Spider-Man has been mixed up in a heap of relationships over the years and most of them are messy.
Injecting one of them into a DLC of all places sets off all sorts of alarm bells, but Insomniac managed to keep The Heist grounded within the foundation of Spider-Man to allow it to momentarily shine.
Spider-Man: The Heist (PS4 [reviewed with a PS4 Pro])
Developer: Insomniac Games
Released: October 22, 2018
MSRP: $9.99 ($24.99 Season Pass)
[To access the DLC, go into your save file, press the touchpad, then select “DLC” in the top menu.]
This one is MJ and Parker-oriented (easy, tiger) as they tango with Hammerhead’s mob amid the backdrop of an art house theft. After battling his way into the museum Spider-Man puts his detective chops to the test…scanning fingerprints.
It’s not the best intro, especially with the lack of any new puzzle types, but things quickly hit the fan and get more interesting; if not a tad kooky. The mob just busts through the front windows with SUVs and starts ransacking art, forcing a sort of micro-objective where you need to stop them from running off with them. The kooky bit comes in when you’re using some of said art (maybe it’s a new disposable Banksy installation) as environmental weapons.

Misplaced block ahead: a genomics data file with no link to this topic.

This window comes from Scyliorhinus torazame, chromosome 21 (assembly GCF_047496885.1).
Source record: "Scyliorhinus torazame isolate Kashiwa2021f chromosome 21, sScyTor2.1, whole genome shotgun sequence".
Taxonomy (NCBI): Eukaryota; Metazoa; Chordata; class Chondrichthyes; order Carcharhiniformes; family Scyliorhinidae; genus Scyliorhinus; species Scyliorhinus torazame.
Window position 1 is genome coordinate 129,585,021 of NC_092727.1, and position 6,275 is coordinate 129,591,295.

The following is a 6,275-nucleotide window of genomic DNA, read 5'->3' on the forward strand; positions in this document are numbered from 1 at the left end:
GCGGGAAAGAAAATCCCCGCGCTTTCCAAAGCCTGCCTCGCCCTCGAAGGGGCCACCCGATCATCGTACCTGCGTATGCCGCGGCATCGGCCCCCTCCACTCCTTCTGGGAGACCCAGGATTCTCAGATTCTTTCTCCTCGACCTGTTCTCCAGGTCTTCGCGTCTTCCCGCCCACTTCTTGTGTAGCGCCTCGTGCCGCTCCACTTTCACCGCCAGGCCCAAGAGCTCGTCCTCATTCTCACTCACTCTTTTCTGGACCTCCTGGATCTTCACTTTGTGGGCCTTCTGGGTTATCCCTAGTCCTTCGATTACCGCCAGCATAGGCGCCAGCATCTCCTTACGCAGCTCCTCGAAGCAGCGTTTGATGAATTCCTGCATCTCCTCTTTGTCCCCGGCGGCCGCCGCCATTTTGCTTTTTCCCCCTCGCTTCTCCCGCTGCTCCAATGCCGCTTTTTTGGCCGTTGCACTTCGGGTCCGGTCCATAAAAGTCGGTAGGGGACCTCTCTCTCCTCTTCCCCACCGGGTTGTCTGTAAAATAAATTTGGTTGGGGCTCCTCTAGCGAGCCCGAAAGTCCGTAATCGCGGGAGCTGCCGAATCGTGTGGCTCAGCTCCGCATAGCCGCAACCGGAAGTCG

The Heist tries to not be just another set of story missions but only ever so slightly. It’s something that would tank a lesser game’s DLC but Spider-Man is so fun to play it works. Having to juggle enemies running out the door with priceless artifacts to the tune of gunfire is hectic and fun, especially when Black Cat, old Spider-Man flame Felicia Hardy, enters the picture. A forever frenemy, the cat is just formidable enough to feel like a match for Spider-Man on multiple fronts.
Heist doesn’t just focus on that one museum thankfully, as most DLCs would. It shuffles around multiple locations, using the world map as its canvas. The main narrative can technically be finished in roughly an hour: but with some light you need to do a side mission here and there to get the story going again padding it stretches that out to two. There’s a few team-ups and a lengthy chase that are some of the best material Spider-Man has to offer to date. Limiting things to one traditional stealth sequence (another has a twist) is for the best.
It helps justify its existence with extras. New mission types (defuse bombs with the Spider-Bot, recover stolen art, and remixed missions involving lesser known reality-lover villain Screwball) pop up on the world map with three rather garish costumes to boot. There’s some semblance of exploring the original Black Cat (Felicia’s father Walter), an MJ jaunt and more JJ rants. We also get some insight into Spider-Man’s naivete and motivations that simply fit the character.
Black Cat’s DNA was already spliced into side activities in Spider-Man so her appearance makes sense, even if the “to be continued” ending is a bummer (I guess that re-confirms that the DLCs won’t be standalone). It’s not the most explosive beginning, but it does feel like more of a natural extension rather than a tacked-on thing. As does the possible baby mamma drama.
[This review is based on a retail build of the game provided by the publisher.]